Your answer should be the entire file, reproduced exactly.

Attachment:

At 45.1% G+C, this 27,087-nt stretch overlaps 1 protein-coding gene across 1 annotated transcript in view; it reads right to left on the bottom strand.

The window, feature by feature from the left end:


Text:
At 45.1% G+C, this 27,087-nt stretch overlaps 1 protein-coding gene across 1 annotated transcript in view; it reads right to left on the bottom strand.

The window, feature by feature from the left end: